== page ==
Bake at 200ºC (around 390ºF) for 10 minutes. Stir well to redistribute the browner edge bits with the paler inside bits. Bake an additional 5 minutes.


25 January 2014


I wanted to treat myself to a nice meal, but can't really afford to eat at a restaurant. I aced my quiz from last week, and got a 100% score on it (I missed a point, but managed to make it up with the bonus question). In front, there is basmati rice with chana masala. In the back left is dry roasted potatoes with cumin, sesame, and mustard seed. The back right is cucumber raita. It's so thick because I strained both my soy yoghurt, and the cucumbers of excess liquid.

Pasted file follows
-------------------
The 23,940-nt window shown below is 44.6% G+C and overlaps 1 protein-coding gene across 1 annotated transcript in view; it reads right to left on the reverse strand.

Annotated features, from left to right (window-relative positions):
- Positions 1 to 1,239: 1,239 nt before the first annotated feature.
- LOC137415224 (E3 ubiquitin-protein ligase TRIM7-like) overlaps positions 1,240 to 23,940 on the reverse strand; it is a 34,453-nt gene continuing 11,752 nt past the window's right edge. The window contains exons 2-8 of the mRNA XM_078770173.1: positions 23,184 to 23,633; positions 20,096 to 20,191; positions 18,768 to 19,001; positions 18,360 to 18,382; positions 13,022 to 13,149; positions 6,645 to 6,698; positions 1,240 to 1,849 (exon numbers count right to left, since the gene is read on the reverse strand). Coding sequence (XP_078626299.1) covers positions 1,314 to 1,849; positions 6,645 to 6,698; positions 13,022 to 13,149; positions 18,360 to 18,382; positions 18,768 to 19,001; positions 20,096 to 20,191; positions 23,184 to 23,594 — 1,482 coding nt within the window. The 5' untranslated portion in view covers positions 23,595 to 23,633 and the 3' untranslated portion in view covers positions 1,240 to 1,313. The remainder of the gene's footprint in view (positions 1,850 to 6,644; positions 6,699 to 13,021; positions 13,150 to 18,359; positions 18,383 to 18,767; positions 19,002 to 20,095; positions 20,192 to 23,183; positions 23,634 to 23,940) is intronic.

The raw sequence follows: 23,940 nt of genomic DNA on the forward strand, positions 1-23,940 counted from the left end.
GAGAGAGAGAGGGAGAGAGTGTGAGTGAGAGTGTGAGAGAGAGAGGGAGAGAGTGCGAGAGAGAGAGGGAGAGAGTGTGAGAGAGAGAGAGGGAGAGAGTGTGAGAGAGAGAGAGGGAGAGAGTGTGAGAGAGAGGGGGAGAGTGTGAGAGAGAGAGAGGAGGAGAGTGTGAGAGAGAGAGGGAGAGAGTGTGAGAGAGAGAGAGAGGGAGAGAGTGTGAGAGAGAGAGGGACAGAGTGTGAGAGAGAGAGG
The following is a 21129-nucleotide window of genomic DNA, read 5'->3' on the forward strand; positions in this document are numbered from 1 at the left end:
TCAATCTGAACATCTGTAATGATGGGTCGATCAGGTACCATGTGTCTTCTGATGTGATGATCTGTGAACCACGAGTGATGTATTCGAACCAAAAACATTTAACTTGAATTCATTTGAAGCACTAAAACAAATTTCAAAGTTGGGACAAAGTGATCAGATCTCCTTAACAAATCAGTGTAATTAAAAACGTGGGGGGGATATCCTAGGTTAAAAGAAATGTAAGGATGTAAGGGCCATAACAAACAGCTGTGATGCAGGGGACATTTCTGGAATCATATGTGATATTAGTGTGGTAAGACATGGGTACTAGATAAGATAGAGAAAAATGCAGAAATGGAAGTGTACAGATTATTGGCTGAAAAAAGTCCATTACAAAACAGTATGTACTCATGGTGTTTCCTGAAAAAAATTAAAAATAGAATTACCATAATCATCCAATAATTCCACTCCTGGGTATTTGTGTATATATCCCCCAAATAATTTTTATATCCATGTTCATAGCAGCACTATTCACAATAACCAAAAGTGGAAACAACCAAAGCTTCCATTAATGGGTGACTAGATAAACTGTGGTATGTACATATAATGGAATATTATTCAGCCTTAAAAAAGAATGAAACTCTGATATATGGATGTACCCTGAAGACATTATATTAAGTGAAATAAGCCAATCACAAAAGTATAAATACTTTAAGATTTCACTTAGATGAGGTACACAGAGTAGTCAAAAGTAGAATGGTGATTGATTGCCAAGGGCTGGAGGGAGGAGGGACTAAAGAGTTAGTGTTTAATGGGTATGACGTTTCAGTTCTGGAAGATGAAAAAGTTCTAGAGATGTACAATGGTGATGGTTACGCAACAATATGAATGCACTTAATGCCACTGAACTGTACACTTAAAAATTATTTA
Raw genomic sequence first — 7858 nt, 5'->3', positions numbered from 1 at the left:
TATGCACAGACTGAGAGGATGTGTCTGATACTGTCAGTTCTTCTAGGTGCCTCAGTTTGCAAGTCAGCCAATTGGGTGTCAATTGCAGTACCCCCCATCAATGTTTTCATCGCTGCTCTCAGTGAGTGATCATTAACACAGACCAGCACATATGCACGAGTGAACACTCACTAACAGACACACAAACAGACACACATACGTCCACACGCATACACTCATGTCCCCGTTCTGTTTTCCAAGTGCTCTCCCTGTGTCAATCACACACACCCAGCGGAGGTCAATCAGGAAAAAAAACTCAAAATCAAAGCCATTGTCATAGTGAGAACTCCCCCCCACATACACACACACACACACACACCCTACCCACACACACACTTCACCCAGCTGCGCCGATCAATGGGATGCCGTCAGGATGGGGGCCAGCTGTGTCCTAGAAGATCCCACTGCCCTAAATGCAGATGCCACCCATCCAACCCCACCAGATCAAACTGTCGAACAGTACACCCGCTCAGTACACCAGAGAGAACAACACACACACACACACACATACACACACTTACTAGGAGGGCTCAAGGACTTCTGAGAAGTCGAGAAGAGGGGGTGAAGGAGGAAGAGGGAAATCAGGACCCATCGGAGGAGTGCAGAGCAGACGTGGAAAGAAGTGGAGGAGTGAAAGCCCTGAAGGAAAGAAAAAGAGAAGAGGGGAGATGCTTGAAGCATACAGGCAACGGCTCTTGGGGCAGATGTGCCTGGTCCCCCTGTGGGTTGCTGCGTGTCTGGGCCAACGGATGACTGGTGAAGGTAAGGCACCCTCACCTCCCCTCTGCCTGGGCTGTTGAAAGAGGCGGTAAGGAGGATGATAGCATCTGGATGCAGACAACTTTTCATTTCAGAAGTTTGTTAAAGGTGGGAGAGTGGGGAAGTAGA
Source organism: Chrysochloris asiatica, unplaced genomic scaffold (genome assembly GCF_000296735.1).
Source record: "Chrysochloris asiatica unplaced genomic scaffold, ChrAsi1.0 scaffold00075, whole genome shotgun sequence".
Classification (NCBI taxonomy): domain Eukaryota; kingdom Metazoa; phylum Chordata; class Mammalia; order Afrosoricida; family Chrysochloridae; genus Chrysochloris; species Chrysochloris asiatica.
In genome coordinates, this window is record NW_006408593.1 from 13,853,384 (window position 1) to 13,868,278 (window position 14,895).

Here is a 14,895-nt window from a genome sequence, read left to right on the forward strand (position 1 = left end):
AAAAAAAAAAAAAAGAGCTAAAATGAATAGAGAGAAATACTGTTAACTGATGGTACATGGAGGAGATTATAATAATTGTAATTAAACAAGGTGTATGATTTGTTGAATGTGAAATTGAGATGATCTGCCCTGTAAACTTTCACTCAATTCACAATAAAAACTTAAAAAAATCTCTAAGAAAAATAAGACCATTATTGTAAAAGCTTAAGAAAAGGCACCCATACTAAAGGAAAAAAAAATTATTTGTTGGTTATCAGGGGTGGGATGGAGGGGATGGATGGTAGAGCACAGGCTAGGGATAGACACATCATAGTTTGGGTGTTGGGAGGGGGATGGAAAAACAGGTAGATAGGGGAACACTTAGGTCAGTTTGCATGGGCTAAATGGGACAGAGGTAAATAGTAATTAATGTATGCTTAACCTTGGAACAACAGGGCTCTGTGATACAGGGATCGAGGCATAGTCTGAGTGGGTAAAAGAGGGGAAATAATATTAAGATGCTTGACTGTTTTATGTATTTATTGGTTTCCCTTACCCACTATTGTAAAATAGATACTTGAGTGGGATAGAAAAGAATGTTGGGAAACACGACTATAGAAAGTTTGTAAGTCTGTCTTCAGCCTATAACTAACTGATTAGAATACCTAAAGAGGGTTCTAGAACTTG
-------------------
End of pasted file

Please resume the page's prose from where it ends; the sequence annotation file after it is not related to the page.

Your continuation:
15 January 2014

More pongal rambling

Thai Pongal, which is the Tamil harvest festival, is (and I suspect always has been) my favourite holiday. Over the years, I've tasted many types of pongal. I'll say it right now: sweet pongal sucks. I hate it. There's something about having a giant bite of rice, and getting a shock to the system with this overwhelming sugar bomb that just turned me off of the stuff. Mind you, I don't care for sweets as a general rule, but chakkarai pongal (literally, sugar pongal) is horrible stuff. Absolute boatloads of sugar (usually jaggery, aka unrefined brown sugar), cardamom, cashews, raisins, and just a bit more sugar for good measure. Ugh.